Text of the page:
Section 1

This section could for example be a menu.

Sed ut perspiciatis unde omnis iste natus error sit voluptatem accusantium doloremque laudantium, totam rem aperiam, eaque ipsa quae ab illo inventore veritatis et quasi architecto beatae vitae dicta sunt explicabo. Nemo enim ipsam voluptatem quia voluptas sit aspernatur aut odit aut fugit, sed quia consequuntur magni dolores eos qui ratione voluptatem sequi nesciunt.

Section 2

And this could be the ‘latest news’ section.

Neque porro quisquam est, qui dolorem ipsum quia dolor sit amet, consectetur, adipisci velit, sed quia non numquam eius modi tempora incidunt ut labore et dolore magnam aliquam quaerat voluptatem. Ut enim ad minima veniam, quis nostrum exercitationem ullam corporis suscipit laboriosam, nisi ut aliquid ex ea commodi consequatur? Quis autem vel eum iure reprehenderit qui in ea voluptate velit esse quam nihil molestiae consequatur, vel illum qui dolorem eum fugiat quo voluptas nulla pariatur?

A variable-column layout

This is an experimental HTML/CSS/Javascript layout aimed at increasing the flexibility of web layouts. (Those of you who like buzzwords can call it DHTML if you wish.) The page initially opens as a two-column layout. If the window is a wide one, when measured in relative units (ems), and if the reader has Javascript enabled, then the page is redrawn as a three-column layout. Similarly, for narrow windows it is redrawn as a single column. (If the user changes window size, the page is redrawn on refresh.)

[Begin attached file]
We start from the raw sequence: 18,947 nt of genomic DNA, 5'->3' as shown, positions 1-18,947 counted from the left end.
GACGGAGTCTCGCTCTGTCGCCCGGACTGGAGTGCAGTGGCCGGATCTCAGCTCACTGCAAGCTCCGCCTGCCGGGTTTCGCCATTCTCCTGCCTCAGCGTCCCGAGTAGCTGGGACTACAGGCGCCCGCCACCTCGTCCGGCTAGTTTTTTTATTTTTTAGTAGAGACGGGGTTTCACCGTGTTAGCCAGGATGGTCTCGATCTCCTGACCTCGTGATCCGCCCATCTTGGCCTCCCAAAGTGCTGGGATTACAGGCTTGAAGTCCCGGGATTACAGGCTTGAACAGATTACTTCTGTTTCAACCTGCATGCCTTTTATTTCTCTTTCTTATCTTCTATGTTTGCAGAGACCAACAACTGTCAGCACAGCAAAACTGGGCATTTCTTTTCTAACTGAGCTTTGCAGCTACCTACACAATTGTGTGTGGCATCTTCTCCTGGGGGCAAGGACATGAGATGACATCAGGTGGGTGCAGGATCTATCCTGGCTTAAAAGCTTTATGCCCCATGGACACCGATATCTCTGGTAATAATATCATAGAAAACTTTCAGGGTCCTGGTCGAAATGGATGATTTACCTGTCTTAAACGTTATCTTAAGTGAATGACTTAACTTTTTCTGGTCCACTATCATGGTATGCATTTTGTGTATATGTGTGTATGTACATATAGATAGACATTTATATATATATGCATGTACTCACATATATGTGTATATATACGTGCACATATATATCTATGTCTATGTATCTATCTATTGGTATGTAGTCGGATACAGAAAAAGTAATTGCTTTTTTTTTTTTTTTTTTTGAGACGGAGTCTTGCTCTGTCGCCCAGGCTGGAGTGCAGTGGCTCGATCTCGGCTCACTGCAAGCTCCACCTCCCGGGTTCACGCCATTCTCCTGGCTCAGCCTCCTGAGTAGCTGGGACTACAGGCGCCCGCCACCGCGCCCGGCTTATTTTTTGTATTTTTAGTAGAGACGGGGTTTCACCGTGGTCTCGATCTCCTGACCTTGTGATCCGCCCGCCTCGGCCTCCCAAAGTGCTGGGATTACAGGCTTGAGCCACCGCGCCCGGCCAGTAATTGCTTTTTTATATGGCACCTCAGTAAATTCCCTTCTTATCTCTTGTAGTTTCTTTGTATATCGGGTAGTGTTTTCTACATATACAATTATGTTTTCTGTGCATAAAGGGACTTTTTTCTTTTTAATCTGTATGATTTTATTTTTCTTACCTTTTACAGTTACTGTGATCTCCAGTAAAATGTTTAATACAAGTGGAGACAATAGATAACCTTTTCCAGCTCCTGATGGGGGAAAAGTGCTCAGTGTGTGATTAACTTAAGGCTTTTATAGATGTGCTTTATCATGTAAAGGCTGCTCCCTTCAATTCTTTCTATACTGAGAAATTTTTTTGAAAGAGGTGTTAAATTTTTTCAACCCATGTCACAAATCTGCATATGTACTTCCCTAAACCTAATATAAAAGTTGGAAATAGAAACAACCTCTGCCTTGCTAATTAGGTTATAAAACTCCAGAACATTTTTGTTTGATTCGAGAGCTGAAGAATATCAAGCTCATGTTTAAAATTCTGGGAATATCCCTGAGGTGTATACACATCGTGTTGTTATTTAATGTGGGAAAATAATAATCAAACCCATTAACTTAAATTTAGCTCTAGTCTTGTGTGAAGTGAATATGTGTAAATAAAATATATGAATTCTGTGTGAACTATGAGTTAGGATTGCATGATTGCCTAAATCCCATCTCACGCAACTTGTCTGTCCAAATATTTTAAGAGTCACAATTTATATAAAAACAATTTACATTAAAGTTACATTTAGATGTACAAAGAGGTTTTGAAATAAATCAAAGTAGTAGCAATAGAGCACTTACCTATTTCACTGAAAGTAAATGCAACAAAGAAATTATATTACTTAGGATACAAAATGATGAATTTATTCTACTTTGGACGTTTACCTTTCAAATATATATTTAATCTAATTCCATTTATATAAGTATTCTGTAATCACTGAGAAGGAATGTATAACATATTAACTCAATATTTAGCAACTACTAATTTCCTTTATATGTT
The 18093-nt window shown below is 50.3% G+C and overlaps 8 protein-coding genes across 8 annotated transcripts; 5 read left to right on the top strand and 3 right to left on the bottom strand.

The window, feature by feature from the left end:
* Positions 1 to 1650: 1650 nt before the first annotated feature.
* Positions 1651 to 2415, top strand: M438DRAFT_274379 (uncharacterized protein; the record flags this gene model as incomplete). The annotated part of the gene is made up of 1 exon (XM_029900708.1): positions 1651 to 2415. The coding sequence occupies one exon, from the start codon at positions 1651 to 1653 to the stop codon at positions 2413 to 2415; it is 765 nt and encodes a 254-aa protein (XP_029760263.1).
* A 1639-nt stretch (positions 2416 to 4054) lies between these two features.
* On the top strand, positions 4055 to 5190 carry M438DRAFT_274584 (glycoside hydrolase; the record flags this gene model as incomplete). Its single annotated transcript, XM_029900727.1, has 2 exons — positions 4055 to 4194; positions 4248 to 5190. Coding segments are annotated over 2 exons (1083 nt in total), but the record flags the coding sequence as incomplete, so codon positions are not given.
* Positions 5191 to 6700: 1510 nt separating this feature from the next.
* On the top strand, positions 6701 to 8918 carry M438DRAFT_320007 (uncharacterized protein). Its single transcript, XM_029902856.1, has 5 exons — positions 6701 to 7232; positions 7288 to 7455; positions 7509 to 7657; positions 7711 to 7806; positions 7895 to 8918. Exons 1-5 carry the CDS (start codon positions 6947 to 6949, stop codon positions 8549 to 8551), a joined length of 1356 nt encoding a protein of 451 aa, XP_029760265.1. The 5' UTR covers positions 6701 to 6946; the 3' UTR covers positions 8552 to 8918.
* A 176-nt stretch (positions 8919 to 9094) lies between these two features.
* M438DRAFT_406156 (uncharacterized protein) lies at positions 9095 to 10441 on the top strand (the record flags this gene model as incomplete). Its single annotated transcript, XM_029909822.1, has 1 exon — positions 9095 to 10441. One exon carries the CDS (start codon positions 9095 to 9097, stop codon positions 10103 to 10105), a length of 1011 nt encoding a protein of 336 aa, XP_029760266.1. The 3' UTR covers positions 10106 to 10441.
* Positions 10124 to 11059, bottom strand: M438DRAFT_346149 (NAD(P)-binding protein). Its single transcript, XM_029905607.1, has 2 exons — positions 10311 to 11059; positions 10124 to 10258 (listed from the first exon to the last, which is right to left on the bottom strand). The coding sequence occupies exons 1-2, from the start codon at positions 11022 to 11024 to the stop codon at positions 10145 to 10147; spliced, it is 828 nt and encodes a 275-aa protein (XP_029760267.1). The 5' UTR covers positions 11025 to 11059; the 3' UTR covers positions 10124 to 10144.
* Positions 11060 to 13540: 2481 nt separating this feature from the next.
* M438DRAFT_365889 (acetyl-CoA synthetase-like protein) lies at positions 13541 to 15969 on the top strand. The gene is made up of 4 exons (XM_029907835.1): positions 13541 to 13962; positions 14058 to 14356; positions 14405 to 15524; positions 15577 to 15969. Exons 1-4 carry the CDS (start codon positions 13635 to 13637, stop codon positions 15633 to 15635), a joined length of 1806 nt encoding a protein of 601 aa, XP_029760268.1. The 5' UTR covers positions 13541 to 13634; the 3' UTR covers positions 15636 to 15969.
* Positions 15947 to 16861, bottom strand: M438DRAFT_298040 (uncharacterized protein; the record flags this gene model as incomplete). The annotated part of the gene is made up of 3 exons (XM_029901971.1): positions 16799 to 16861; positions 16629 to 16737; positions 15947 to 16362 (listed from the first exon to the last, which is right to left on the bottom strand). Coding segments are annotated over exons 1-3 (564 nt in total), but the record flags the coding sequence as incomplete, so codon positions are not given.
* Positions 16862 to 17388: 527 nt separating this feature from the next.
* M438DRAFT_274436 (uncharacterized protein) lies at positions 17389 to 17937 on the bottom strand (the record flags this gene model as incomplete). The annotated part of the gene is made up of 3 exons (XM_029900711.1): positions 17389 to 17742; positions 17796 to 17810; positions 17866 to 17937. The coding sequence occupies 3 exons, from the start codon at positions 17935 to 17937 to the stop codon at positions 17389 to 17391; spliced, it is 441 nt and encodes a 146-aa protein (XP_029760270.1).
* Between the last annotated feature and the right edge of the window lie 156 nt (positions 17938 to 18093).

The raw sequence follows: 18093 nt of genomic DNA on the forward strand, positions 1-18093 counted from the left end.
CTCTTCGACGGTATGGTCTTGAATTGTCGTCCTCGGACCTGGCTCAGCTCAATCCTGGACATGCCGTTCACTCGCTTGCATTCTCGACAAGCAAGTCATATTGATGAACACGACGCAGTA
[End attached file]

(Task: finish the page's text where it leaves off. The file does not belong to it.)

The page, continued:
It thus follows the principles I espouse on several pages on this site: the page is readable for anyone without Javascript, but script is used to refine the layout.

The redrawing mechanism is very simple: new CSS classes are applied to the three sections. In the three-column layout, section 2 is floated right instead of left. In the single-column layout no floats are used. The layout to be used is selected by comparing the total window-width to the width of one of the side sections (which is 12em).

I have kept the layout very simple – and boring – in order to keep the mechanism easy to understand. Feel free to nose around the source. (As if I could stop you ...)

The layout has been tested successfully in Opera 7 to 10, Firefox 1 to 3, Chrome and IE 6 to 8 (on Windows XP).

So far the only circumstances I have found where it doesn't quite do what was intended is if you apply the Opera zoom function (vigorously) and then refresh. The section widths returned in this case are the unzoomed widths, not the actually displayed widths, which can lead to the “wrong” number of columns being displayed. But then the whole idea of flexible layouts is that the user gets a readable page without having to resort to zoom functions, so this issue is pretty trivial.

Stephen Poley

Last updated: 9 January 2011

Web Matters main page